Chatsworth, CA: Truck on Down for Gourmet Grub

The food trucks in Chatsworth. Credit: Saul Daniels

By Elano Pizzicarola | Patch.com

The food trucks in Chatsworth. Credit: Saul Daniels

Food truck fever has galvanized urban America, especially Los Angeles. The establishments, sometimes called “gourmet food trucks,” draw increasingly more Angelinos. But more recently, they have begun to reach suburban America, including Chatsworth.

No longer considered “roach coaches,” Los Angeles County Board of Supervisors has adopted an ordinance issuing “A,” “B” or “C” sanitary ratings to food trucks. The initiative was spearheaded by Director of Public Health Dr. Jonathan Fielding and Los Angeles County Environmental Health Bureau Director Terrance Powell.

For those unfamiliar with the burgeoning food truck culture, it may seem eclectic. Almost all trucks each boast their own identity. Each truck peddles a specialized food. And each truck’s exterior is emblazoned with its signature design and colors.

It’s a balmy evening and food trucks just descended curbside on Devonshire Street near Mason Avenue. Workers rush up and down their trucks to prepare for their first customers.

Before long, people of all ages converse nonchalantly over food that ranges from dumplings to tacos. Some are treated to big band jazz at the mafia themed Da Burger Boss truck. From the Atomic Hog a few trucks down, others hear blaring electro music before it switches to ’60s rock ‘n’ roll.

Simi Valley resident Reticia Valez and fellow diner, Todd Franklin, are eating french fries from Atomic Hog.

“You gotta get out and live life. And enjoy yourself,” says Franklin, to those who are wary of eating from a truck.

Most trucks are manned by no more than three cashiers and cooks. Franklin feels this cultivates intimate customer interaction.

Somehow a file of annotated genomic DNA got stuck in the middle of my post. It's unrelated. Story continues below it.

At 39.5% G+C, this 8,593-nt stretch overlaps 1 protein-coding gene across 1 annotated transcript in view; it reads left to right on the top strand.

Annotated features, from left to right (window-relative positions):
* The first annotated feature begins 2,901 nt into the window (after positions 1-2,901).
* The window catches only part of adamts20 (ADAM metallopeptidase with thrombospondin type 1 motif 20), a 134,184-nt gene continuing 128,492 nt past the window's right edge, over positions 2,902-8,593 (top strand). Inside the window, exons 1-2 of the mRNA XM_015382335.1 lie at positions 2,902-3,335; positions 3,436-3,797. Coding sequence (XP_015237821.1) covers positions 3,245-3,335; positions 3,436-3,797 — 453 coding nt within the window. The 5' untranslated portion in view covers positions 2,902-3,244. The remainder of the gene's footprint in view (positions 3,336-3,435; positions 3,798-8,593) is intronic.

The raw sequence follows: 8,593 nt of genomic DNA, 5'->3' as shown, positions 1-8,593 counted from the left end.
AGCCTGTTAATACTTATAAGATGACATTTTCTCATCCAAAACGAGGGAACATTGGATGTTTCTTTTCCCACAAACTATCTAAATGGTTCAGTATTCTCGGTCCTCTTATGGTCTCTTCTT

“It gives it more of a homey feel,” he says.

Valez enjoys the variety in food served. Valez, who works in pharmaceuticals, shares her experiences with her colleagues.

She cares less that the sidewalks sometimes lack beach chairs and portable picnic tables.

“We’re willing to sit on the curb,” she says.

And when trying to pinpoint the food truck culture’s flaws, they both are hard-pressed. They would change nothing.

Timothy Phillips, 33, chooses Da Burger Boss as his favorite. And during his workday in the law industry, he spends lunch breaks at trucks on Wilshire Boulevard, which has become a food truck hotbed. And for dinner, he visits the gathering on Devonshire and Mason en route to his nearby home.

He’s elsewhere dined at hotspots spanning Los Angeles from Venice Beach to the L.A. Beer Festival for almost a year.

Phillips also feels no apprehension regarding food quality, especially after the new restaurant-style standards. He feels comfortable knowing the food prepared before him is non-processed, as he claims.

“It beats a McDonald’s, Subway type thing,” he says.

Phillips describes a good food truck.

“The presentation. The prices and the quality of what they’re serving. Sometimes, they get a little too experimental for me. And that’s not what I’m looking for.”

However, he praises their unique food. He even alludes to a truck that serves red velvet pancakes.

“The phenomenon has already come on-scene,” says Phillips, about food trucks in the Valley targeting dinner crowds.

As for the economic side of food trucking, their daily business is partly driven by social media. They harness Twitter to notify followers where and when they serve.

And Los Angeles food trucks have been equated with traditional eateries, now reviewed on Yelp and ZAGAT.com.

But before launching a food truck, the roving restaurateurs must apply with food regulators. Los Angeles County Environmental Health receives applications frequently.

“Daily, weekly,” said Chief Environmental Health Specialist Hector Dela Cruz.

Dela Cruz is unable to foresee food trucks’ future. This hinges on people’s buying habits, he says.

However, he entertains it being bolstered by Twitter.

“Right now, it seems to be a hot thing with people into social media,” Dela Cruz says.

“It does have a lot of momentum right now.”

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